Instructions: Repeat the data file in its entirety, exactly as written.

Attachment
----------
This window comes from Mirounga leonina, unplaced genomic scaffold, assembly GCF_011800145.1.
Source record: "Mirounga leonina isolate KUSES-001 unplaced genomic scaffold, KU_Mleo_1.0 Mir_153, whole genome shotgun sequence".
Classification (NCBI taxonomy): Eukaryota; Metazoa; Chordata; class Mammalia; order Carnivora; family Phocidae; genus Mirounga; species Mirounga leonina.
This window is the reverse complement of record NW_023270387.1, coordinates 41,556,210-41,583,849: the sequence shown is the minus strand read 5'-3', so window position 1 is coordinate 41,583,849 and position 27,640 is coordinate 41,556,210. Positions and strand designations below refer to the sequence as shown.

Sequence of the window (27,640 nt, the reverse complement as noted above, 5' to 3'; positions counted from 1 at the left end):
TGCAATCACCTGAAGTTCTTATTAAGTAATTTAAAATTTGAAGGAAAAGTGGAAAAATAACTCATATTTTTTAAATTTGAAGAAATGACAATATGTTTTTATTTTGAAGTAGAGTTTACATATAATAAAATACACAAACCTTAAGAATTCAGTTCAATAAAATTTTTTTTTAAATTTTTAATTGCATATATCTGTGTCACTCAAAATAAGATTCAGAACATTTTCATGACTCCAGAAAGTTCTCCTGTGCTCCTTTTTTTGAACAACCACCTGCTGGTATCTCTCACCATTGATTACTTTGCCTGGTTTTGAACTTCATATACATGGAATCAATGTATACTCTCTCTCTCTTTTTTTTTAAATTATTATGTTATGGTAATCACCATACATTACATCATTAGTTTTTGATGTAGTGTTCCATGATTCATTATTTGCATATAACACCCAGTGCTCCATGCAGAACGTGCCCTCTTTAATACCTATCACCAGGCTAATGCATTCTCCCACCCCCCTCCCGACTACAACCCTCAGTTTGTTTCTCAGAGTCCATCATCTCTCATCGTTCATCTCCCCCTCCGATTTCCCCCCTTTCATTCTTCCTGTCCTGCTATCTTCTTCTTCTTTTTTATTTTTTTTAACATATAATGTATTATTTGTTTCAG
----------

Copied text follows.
This window comes from Mirounga leonina, unplaced genomic scaffold, assembly GCF_011800145.1.
Source record: "Mirounga leonina isolate KUSES-001 unplaced genomic scaffold, KU_Mleo_1.0 Mir_153, whole genome shotgun sequence".
Classification (NCBI taxonomy): Eukaryota; Metazoa; Chordata; class Mammalia; order Carnivora; family Phocidae; genus Mirounga; species Mirounga leonina.
This window is the reverse complement of record NW_023270387.1, coordinates 41,556,210-41,583,849: the sequence shown is the minus strand read 5'-3', so window position 1 is coordinate 41,583,849 and position 27,640 is coordinate 41,556,210. Positions and strand designations below refer to the sequence as shown.

Sequence of the window (27,640 nt, the reverse complement as noted above, 5' to 3'; positions counted from 1 at the left end):
TGCAATCACCTGAAGTTCTTATTAAGTAATTTAAAATTTGAAGGAAAAGTGGAAAAATAACTCATATTTTTTAAATTTGAAGAAATGACAATATGTTTTTATTTTGAAGTAGAGTTTACATATAATAAAATACACAAACCTTAAGAATTCAGTTCAATAAAATTTTTTTTTAAATTTTTAATTGCATATATCTGTGTCACTCAAAATAAGATTCAGAACATTTTCATGACTCCAGAAAGTTCTCCTGTGCTCCTTTTTTTGAACAACCACCTGCTGGTATCTCTCACCATTGATTACTTTGCCTGGTTTTGAACTTCATATACATGGAATCAATGTATACTCTCTCTCTCTTTTTTTTTAAATTATTATGTTATGGTAATCACCATACATTACATCATTAGTTTTTGATGTAGTGTTCCATGATTCATTATTTGCATATAACACCCAGTGCTCCATGCAGAACGTGCCCTCTTTAATACCTATCACCAGGCTAATGCATTCTCCCACCCCCCTCCCGACTACAACCCTCAGTTTGTTTCTCAGAGTCCATCATCTCTCATCGTTCATCTCCCCCTCCGATTTCCCCCCTTTCATTCTTCCTGTCCTGCTATCTTCTTCTTCTTTTTTATTTTTTTTAACATATAATGTATTATTTGTTTCAG